Technologies for Improving Laboratory Experiences in Advanced Technology Education

Principal Investigator: 
Project Overview
Background & Purpose: 

The study seeks to improve advanced technical education through the use of an Internet-accessible, virtual network laboratory. Specifically, it seeks to understand how sophisticated, internet-accessible virtual laboratories like our ONL (Open Network Laboratory) can enhance the quality of advanced technical education, and to develop several technical enhancements to ONL that will make it more useful as an educational tool.


The primary study sites are: 1) the Department of Computer Science and Engineering, Washington University in St. Louis (WUSTL) and 2) the Department of Electrical and Computer Engineering, University of Massachusetts (UMASS). The focus at WUSTL was on the introductory networking course which primarily had undergraduate students. But we also collected some data from a graduate-level networking course at WUSTL. The focus at UMASS was on an elective networking course for first-year, non-networking graduate students.

Research Design: 

This research project is longitudinal and comparative and is designed to generate descriptive [observational] and associative or correlational [quasi-experimental] evidence. Original data are collected through assessments of learning or achievement tests observation [personal]; and survey research [questionnaires, semi-structured interviews].

The project seeks to understand how a virtual networking laboratory can enhance the quality of advanced technical education and to develop technical enhancements to that laboratory to make it more useful as an educational tool. Because of the exploratory nature of the education component of the project, we have used user surveys and quizzes with questions selected from a bank of concept quiz questions developed during the course of the project.


This research project has generated a number of results which suggest that:

  • students think that the use of real computer networking hardware and software (versus simulation) will improve their handling of real-world tasks after graduation. This belief improves their attitude toward the conceptual content of the course.
  • the approach that students take to solve network physics problems is similar to what has been observed by the physics education community in the 1980s and 1990s (i.e., the reliance on using equations without understanding). But we suspect that the fundamental reason for behavior is the same but the remedies may be different (we are still exploring this issue).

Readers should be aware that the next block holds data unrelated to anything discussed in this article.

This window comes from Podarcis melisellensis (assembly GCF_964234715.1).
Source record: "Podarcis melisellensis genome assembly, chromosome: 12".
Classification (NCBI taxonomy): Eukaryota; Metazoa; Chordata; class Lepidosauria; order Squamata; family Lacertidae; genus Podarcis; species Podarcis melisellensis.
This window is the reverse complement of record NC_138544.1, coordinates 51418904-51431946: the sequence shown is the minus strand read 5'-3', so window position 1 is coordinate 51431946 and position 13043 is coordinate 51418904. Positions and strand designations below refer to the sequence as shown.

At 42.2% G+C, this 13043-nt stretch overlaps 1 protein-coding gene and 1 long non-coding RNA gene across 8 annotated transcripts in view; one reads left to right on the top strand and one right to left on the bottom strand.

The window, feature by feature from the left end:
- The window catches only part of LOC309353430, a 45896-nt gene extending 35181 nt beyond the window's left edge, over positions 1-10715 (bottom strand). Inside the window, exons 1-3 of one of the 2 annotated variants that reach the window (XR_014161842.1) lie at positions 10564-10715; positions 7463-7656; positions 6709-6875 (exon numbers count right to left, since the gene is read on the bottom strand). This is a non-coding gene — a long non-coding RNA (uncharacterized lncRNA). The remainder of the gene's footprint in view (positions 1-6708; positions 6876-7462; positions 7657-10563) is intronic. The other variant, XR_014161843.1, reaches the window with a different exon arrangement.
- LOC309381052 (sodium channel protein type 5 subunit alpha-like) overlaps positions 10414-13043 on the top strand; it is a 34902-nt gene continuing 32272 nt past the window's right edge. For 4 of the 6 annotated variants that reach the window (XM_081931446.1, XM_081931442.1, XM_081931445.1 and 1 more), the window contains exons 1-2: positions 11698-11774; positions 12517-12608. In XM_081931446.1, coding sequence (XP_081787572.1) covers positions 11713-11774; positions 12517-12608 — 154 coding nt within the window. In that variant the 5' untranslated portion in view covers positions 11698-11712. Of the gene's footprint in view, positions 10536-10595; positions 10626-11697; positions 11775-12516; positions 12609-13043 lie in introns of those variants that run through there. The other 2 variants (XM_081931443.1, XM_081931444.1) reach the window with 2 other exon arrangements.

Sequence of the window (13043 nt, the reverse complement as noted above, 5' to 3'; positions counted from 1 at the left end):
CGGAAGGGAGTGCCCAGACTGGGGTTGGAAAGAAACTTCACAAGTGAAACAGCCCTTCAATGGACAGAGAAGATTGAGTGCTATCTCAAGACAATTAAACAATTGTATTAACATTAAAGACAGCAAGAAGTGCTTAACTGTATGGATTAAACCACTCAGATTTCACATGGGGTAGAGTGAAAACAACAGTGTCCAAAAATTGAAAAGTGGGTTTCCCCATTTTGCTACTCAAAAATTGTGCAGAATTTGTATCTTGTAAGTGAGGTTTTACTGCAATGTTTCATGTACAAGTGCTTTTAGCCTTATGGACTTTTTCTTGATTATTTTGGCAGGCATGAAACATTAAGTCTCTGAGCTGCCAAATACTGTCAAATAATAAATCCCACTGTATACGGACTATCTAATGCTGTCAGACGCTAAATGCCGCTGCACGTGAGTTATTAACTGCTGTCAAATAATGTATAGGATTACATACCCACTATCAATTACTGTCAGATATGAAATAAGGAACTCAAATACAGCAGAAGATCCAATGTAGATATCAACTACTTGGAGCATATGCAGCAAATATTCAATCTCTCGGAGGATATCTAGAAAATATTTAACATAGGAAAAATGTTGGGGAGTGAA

• learning events do take place when using ONL. We have observed roughly equal amounts of learning when using ONL as in classroom lectures. This result highlights the importance of laboratory experiences in technical education (even when a laboratory is accessed remotely).
Publications & Presentations: 

John DeHart, et. al., “The Open Network Laboratory,” 2006 Special Interest Group in Computer Science Education (SIGCSE) Proceedings, March 2006.

Ken Wong, Tilman Wolf, Sergey Gorinsky and Jonathan Turner, “Teaching Experiences With A Virtual Networking Laboratory,” 2007 SIGCSE Proceedings, March 2007.

Charlie Wiseman, Ken Wong, Tilman Wolf and Sergey Gorinsky, “Operational Experience With A Virtual Networking Laboratory,” 2008 SIGCSE Proceedings, March 2008.

Tilman Wolf, “Assessing Student Learning in a Virtual Laboratory Environment,” to appear in IEEE Transactions on Education.

Tilman Wolf and Rui Yang, “Design of a System to Track Student Progress on Virtual Laboratories,” to appear in Proc. Of 2009 Northeast American Society of Engineering Education Conference, April 2009.

Other Products: 

This project expects to generate a number of products, including: concept quizzes in network physics; an assessment database for evaluating understanding in networking and ONL; a Remote Laboratory Interface with session-sharing and session-recording; and a session analyzer.